• Cook until the desired preserve-consistency is reached. The mixture will look translucent and will be quite syrupy, with most of the liquid gone, when it’s ready. Towards the end of the cooking time, very frequent stirring will be necessary to prevent burning on the bottom of the pot.
  • Spoon the preserves into a jar and chill until ready to serve.
  • The preserves will keep several weeks in the refrigerator.


Fresh Figs

I once ate an entire kilo of figs while sitting on an outdoor staircase in Montmartre in Paris. It was late summer and the open-air markets were overflowing with ripe, gorgeous fruit. When fruit is perfect, I find it totally irresistible.

I was in Paris at that time because I had been doing a short “stagiaire” (apprenticeship) at Rostang, a Michelin two-star restaurant. I realized that the Parisians revere and respect fruit as much as I do, because the last dish that every diner at the restaurant received was a bowl of cherries. The cherries were from Limousin, an area known for that fruit and they arrived at the kitchen directly from the orchard in baskets. We would wash them and deliver them to the table at the end of the meal, after dessert and coffee. (Very few fancy restaurants in the U.S. would ever have the nerve to do anything this simple and lovely. Diners here almost always receive a platter of complicated petits fours at the end of a meal, which I, for one, am always too full to look at, let alone eat.) In any case, those cherries were so dark and plump and bursting with juicy cherry flavor, the customers ooh-la-la-ed themselves into a fruit ecstasy, leaving the restaurant in a very happy state.

But back to the figs. Figs are what I would call a special fruit. For me, along with olives, they symbolize the Mediterranean. If you love figs, you are probably pretty passionate about them. They’re absolutely perfect if you eat them right out of their little baskets, like I did in Paris, or better yet, directly from the tree. My grandma, who grew up on a farm in southern Italy, used to say that purple figs were donkey food – she and her family would only eat white figs! Personally, I’ll eat any variety of fig and enjoy it as long as it’s ripe. The soft, squishy texture of ripe figs along with the pleasant, slight crunch of their small seeds adds to the uniqueness of the fruit. There are several varieties of figs, distinguishable by color: purple, brown, green, white- each one a little different from the next.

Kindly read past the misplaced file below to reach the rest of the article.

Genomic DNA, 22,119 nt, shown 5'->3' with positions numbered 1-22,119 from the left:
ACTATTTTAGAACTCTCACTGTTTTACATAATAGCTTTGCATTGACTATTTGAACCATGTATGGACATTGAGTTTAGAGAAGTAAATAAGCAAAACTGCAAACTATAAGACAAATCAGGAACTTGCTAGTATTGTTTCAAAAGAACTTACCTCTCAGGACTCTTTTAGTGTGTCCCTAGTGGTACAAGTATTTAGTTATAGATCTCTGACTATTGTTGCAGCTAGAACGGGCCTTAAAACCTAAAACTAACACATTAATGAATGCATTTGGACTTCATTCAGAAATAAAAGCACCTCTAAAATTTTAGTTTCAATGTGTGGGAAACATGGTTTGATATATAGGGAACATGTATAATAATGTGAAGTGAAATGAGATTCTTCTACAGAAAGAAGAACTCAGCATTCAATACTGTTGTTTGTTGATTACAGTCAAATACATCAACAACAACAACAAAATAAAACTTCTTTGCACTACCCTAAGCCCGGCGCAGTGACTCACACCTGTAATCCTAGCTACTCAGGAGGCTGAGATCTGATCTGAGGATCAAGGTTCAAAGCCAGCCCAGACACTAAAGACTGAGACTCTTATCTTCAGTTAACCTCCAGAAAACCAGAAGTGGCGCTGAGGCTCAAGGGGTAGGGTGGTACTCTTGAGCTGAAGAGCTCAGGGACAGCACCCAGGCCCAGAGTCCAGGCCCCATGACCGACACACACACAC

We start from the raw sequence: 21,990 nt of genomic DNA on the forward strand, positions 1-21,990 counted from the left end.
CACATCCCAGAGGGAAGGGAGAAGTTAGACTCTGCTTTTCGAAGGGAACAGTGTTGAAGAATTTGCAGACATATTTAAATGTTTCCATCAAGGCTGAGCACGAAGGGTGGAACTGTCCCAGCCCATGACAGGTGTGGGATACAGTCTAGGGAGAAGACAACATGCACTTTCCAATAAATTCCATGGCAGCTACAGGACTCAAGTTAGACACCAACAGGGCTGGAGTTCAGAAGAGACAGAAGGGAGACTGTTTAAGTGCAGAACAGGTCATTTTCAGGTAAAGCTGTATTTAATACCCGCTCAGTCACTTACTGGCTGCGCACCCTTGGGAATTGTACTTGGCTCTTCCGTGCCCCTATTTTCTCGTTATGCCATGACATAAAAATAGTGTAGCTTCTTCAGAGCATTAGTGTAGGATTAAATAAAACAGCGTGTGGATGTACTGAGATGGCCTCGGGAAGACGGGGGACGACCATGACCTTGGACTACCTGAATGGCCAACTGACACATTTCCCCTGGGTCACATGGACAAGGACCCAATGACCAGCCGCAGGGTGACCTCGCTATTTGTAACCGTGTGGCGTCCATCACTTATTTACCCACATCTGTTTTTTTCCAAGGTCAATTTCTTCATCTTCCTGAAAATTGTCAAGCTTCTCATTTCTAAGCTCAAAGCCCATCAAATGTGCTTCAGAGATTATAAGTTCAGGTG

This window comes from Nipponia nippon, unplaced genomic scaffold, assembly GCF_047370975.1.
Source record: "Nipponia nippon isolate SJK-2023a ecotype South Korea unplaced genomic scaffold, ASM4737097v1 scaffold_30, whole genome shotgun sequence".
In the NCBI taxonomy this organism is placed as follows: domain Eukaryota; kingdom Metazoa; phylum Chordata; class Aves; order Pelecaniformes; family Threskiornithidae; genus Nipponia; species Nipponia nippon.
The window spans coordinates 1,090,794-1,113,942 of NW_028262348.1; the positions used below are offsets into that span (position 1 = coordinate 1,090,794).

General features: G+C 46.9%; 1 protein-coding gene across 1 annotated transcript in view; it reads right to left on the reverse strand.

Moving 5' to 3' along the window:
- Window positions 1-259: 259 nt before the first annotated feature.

In addition to eating them, I do, of course, cook and bake with figs – I really can’t get enough of them – but I tend to treat them simply and honestly and let the inherent flavor and texture speak for themselves. I think that if you are excited about an ingredient, you treat it with respect and create dishes that highlight it, rather than use it in a way that masks its uniqueness. In late summer and early fall, figs are pretty plentiful in markets in the northeast (although they never seem to be cheap). While occasionally blurring the lines between sweet and savory, or creating a dish that has a balance of those elements, figs are a good ingredient choice since they are delicious when complemented by honey, brandy, citrus, vanilla, almonds, walnuts or chocolate. But they also pair well with savory ingredients like cured or air-dried meats, balsamic vinegar, cheese, chicken and duck, or wild game.